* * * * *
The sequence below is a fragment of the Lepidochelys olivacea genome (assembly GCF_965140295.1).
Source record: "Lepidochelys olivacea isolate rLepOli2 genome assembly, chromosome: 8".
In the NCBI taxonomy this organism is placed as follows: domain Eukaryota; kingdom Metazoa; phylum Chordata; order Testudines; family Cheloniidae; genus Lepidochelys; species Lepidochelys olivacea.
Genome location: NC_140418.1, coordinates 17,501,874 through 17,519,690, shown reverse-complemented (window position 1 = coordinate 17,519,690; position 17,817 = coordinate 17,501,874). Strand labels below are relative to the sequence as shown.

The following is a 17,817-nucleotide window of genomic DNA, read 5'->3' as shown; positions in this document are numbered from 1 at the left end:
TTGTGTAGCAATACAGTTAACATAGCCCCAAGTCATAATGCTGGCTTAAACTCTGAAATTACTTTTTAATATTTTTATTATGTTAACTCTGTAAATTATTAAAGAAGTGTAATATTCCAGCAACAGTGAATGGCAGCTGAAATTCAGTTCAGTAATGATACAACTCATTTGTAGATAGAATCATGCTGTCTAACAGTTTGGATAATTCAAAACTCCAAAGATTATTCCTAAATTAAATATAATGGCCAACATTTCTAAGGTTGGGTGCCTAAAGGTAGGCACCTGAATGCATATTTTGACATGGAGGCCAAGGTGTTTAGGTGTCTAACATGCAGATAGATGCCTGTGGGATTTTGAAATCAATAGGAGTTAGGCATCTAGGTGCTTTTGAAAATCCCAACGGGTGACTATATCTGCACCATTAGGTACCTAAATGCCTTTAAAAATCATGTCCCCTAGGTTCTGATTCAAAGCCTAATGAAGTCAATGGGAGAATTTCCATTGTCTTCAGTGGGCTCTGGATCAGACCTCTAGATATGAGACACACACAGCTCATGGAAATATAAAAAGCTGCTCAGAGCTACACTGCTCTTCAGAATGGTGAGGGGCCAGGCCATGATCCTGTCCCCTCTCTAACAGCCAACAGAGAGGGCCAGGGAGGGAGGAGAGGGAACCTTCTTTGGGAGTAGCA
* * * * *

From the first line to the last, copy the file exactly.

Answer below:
The sequence below is a fragment of the Lepidochelys olivacea genome (assembly GCF_965140295.1).
Source record: "Lepidochelys olivacea isolate rLepOli2 genome assembly, chromosome: 8".
In the NCBI taxonomy this organism is placed as follows: domain Eukaryota; kingdom Metazoa; phylum Chordata; order Testudines; family Cheloniidae; genus Lepidochelys; species Lepidochelys olivacea.
Genome location: NC_140418.1, coordinates 17,501,874 through 17,519,690, shown reverse-complemented (window position 1 = coordinate 17,519,690; position 17,817 = coordinate 17,501,874). Strand labels below are relative to the sequence as shown.

The following is a 17,817-nucleotide window of genomic DNA, read 5'->3' as shown; positions in this document are numbered from 1 at the left end:
TTGTGTAGCAATACAGTTAACATAGCCCCAAGTCATAATGCTGGCTTAAACTCTGAAATTACTTTTTAATATTTTTATTATGTTAACTCTGTAAATTATTAAAGAAGTGTAATATTCCAGCAACAGTGAATGGCAGCTGAAATTCAGTTCAGTAATGATACAACTCATTTGTAGATAGAATCATGCTGTCTAACAGTTTGGATAATTCAAAACTCCAAAGATTATTCCTAAATTAAATATAATGGCCAACATTTCTAAGGTTGGGTGCCTAAAGGTAGGCACCTGAATGCATATTTTGACATGGAGGCCAAGGTGTTTAGGTGTCTAACATGCAGATAGATGCCTGTGGGATTTTGAAATCAATAGGAGTTAGGCATCTAGGTGCTTTTGAAAATCCCAACGGGTGACTATATCTGCACCATTAGGTACCTAAATGCCTTTAAAAATCATGTCCCCTAGGTTCTGATTCAAAGCCTAATGAAGTCAATGGGAGAATTTCCATTGTCTTCAGTGGGCTCTGGATCAGACCTCTAGATATGAGACACACACAGCTCATGGAAATATAAAAAGCTGCTCAGAGCTACACTGCTCTTCAGAATGGTGAGGGGCCAGGCCATGATCCTGTCCCCTCTCTAACAGCCAACAGAGAGGGCCAGGGAGGGAGGAGAGGGAACCTTCTTTGGGAGTAGCA